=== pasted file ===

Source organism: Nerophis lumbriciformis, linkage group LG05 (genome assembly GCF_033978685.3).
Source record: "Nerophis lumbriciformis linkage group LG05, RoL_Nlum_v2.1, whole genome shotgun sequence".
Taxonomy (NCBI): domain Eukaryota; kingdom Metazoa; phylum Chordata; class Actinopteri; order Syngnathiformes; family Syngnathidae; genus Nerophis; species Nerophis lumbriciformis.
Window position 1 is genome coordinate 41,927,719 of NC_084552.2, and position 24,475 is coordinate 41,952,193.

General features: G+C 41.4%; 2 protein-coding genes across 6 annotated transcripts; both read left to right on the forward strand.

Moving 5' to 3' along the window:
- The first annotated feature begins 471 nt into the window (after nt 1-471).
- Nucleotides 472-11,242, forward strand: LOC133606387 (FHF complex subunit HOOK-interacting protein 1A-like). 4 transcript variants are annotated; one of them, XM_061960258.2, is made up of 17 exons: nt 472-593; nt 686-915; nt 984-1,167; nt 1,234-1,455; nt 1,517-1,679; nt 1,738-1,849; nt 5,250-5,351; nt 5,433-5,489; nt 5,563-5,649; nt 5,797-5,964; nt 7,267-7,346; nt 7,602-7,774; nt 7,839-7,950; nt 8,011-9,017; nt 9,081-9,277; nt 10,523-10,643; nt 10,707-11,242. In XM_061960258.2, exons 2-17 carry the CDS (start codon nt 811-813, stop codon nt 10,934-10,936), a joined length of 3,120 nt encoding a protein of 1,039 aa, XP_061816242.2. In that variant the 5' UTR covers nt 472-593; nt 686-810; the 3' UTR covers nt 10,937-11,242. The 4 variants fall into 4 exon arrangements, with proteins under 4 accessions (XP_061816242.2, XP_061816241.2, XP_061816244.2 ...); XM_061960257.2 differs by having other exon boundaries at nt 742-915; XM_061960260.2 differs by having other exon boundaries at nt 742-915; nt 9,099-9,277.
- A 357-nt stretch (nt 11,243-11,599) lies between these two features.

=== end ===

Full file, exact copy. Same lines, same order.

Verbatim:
Source organism: Nerophis lumbriciformis, linkage group LG05 (genome assembly GCF_033978685.3).
Source record: "Nerophis lumbriciformis linkage group LG05, RoL_Nlum_v2.1, whole genome shotgun sequence".
Taxonomy (NCBI): domain Eukaryota; kingdom Metazoa; phylum Chordata; class Actinopteri; order Syngnathiformes; family Syngnathidae; genus Nerophis; species Nerophis lumbriciformis.
Window position 1 is genome coordinate 41,927,719 of NC_084552.2, and position 24,475 is coordinate 41,952,193.

General features: G+C 41.4%; 2 protein-coding genes across 6 annotated transcripts; both read left to right on the forward strand.

Moving 5' to 3' along the window:
- The first annotated feature begins 471 nt into the window (after nt 1-471).
- Nucleotides 472-11,242, forward strand: LOC133606387 (FHF complex subunit HOOK-interacting protein 1A-like). 4 transcript variants are annotated; one of them, XM_061960258.2, is made up of 17 exons: nt 472-593; nt 686-915; nt 984-1,167; nt 1,234-1,455; nt 1,517-1,679; nt 1,738-1,849; nt 5,250-5,351; nt 5,433-5,489; nt 5,563-5,649; nt 5,797-5,964; nt 7,267-7,346; nt 7,602-7,774; nt 7,839-7,950; nt 8,011-9,017; nt 9,081-9,277; nt 10,523-10,643; nt 10,707-11,242. In XM_061960258.2, exons 2-17 carry the CDS (start codon nt 811-813, stop codon nt 10,934-10,936), a joined length of 3,120 nt encoding a protein of 1,039 aa, XP_061816242.2. In that variant the 5' UTR covers nt 472-593; nt 686-810; the 3' UTR covers nt 10,937-11,242. The 4 variants fall into 4 exon arrangements, with proteins under 4 accessions (XP_061816242.2, XP_061816241.2, XP_061816244.2 ...); XM_061960257.2 differs by having other exon boundaries at nt 742-915; XM_061960260.2 differs by having other exon boundaries at nt 742-915; nt 9,099-9,277.
- A 357-nt stretch (nt 11,243-11,599) lies between these two features.